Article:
Adding Farmobile to its suite of offerings in 2017, Luckey Farmers now had access to real-time yield data. Installed on some of its growers’ machines as well as the cooperative’s entire fleet, the Farmobile PUC is a simple, plug-in device that automatically streams agronomic and machine data from most brands of farm equipment and commercial applicators. All the layered data, from planting through harvest, is then converted into a uniform data set.

“With access to real-time data, the grower doesn’t have to stop during harvest, so we can download the information,” Gladden says. “Since we started this service two years ago, our acres have grown every year.”

“This methodology is taking data from a yield map and marrying it with an actual prescription that comes out of Agworld. We then back that up with a map of what was actually applied, so there is a record,” says Bradford Warner, vice president of business development – sustainability at Farmobile. “Not only will we show a reduction in runoff and an improvement in nutrient use efficiency inside a field, but we’re also going to do so in a way that, economically, is a virtuous cycle for everyone involved.”

“Whether it’s an ag retailer or a farmer, our job is to digitally document and become the system of record for a field,” says Jason Tatge, cofounder and CEO, Farmobile. “Because we have layers of data, we can start to unlock some of the analysis and manage on a sub-acre level.”

Ahead of the Curve

When Gladden joined the co-op in 2014, variable-rate technology (VRT) was used on about 4,000 acres. “We were way behind the curve. Today, we’re at 45,320 acres, or about 70% of the ground we cover,” he says.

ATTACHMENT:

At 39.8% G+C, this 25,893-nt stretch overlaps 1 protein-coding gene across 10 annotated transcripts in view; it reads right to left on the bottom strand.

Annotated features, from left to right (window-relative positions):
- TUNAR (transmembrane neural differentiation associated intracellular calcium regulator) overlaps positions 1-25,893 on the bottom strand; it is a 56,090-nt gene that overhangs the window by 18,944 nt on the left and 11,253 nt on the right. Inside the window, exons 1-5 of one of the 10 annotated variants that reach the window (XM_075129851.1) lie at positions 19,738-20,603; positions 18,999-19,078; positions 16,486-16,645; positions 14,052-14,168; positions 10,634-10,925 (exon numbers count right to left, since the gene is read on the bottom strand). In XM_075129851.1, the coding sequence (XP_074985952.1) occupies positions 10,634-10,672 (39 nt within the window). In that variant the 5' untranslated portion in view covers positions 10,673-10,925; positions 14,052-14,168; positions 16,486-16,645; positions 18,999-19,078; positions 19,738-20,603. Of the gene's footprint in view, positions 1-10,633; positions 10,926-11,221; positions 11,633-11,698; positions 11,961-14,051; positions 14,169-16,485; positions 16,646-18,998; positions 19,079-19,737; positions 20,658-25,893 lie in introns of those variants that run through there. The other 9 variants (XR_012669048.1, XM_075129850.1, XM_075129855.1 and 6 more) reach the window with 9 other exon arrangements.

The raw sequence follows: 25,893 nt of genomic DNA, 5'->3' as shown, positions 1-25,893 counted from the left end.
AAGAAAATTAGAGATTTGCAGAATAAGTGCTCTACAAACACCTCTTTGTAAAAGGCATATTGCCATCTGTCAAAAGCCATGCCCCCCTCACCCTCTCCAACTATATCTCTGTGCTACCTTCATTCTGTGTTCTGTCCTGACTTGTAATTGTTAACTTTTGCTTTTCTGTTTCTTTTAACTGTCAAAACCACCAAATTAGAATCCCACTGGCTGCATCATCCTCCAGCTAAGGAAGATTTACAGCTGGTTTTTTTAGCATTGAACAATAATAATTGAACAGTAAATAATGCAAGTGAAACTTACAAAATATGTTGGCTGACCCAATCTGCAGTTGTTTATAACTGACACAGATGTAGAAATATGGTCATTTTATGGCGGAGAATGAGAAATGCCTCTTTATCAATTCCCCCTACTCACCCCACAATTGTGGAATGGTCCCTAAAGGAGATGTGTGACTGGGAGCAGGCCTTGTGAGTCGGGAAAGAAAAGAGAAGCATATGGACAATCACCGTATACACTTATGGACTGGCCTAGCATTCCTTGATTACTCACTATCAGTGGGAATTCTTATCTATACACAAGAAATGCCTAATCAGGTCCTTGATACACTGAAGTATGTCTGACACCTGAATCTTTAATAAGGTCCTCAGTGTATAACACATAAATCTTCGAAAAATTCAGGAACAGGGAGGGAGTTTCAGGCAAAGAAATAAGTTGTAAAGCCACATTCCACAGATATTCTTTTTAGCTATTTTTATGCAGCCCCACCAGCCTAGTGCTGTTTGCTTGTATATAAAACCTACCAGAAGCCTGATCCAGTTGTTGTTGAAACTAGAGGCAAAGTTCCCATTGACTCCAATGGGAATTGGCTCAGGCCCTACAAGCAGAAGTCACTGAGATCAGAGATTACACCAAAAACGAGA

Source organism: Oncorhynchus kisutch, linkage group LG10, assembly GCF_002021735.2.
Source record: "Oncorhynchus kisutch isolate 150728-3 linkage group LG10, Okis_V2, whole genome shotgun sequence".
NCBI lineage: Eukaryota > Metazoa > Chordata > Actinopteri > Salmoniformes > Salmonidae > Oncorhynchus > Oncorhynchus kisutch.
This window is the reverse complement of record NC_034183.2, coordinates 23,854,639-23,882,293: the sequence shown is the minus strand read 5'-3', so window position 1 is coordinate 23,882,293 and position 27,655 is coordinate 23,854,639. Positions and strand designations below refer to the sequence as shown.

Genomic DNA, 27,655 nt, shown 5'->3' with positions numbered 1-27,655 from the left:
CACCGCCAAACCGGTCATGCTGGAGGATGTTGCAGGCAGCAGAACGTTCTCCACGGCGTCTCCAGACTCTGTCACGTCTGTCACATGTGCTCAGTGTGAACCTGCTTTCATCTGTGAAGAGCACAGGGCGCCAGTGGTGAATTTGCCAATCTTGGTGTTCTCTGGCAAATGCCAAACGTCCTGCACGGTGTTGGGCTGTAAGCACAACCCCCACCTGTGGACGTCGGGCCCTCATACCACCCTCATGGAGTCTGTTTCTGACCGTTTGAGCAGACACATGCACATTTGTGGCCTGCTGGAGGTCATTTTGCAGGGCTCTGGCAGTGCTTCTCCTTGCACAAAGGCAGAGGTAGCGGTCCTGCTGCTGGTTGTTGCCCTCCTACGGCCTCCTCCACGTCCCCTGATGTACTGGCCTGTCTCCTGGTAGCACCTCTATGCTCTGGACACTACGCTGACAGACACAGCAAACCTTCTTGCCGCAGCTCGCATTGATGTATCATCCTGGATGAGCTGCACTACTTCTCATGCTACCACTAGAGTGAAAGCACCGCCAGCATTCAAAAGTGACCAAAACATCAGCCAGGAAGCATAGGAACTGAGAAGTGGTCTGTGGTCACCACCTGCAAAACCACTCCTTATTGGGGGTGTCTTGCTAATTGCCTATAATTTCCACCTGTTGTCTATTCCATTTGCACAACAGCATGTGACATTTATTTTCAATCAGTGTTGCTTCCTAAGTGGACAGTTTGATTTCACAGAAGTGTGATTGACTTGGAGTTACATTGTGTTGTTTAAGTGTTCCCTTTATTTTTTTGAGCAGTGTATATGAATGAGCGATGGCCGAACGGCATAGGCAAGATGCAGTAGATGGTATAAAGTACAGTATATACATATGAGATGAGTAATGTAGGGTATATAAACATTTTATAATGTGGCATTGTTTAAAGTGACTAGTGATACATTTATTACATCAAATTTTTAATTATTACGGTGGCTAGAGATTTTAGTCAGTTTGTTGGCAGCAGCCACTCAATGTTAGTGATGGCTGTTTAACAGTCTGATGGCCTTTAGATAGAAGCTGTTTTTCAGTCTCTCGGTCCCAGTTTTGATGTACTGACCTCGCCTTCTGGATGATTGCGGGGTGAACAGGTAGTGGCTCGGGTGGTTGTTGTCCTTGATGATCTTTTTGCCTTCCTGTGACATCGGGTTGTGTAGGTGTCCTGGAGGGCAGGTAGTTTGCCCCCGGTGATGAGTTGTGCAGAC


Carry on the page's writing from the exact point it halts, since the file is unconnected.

The number of acres of grid soil samples also increased. “We went from 20,000 acres in 2019 to almost 56,000 last year. It all starts with soil sampling. This increases our ability to variable rate more acres,” Gladden says.

Nationally, adoption rates for variable-rate fertilizer range from 15% to 54%, according to the Environmental Benefits of Precision Agriculture study. Conducted by AEM, the research also notes that because farmers are leveraging precision ag technologies, they’ve already reduced fertilizer use by 7%. 

“Raising the adoption rate to 90% is expected to result in a 14% reduction in fertilizer use,” says Curt Blades, senior vice president of ag services for AEM.

As income from product sales drops, Luckey Farmers offsets the decline by adding other services. “We’re not a very big cooperative, and we can’t offer the cheapest price for products. What we can do better than anyone else is service growers with digital technology,” Gladden says. 

Not only does Luckey Farmers emphasize that it uses Agworld and Farmobile internally, but it also stresses that both platforms can be used by growers. To incentivize adoption, growers who purchase agronomic products from the cooperative receive a 2% rebate toward the cost of an Agworld subscription. Today, around 150 of its members use the platform. Farmobile data collection use is also growing.

As it finds new ways to engage farmers, Luckey Farmers has created a triple play by having the right technology in place that benefits both the farmer and the ag retailer to fertilize crops in a sustainable way.

“In 2017, our research revealed that while over 90% of ag retailers were aware of the term 4R, it hovered around 26% for farmers,” Martin says, adding that farmers’ awareness does increase when talking about individual practices.

Progress, Tatge says, moves at the speed of trust. “Given all the fluff in ag tech, the existing relationships Luckey Farmers has with growers is what enables this to work, and it gives us the ability to provide a holistic view of an operation.”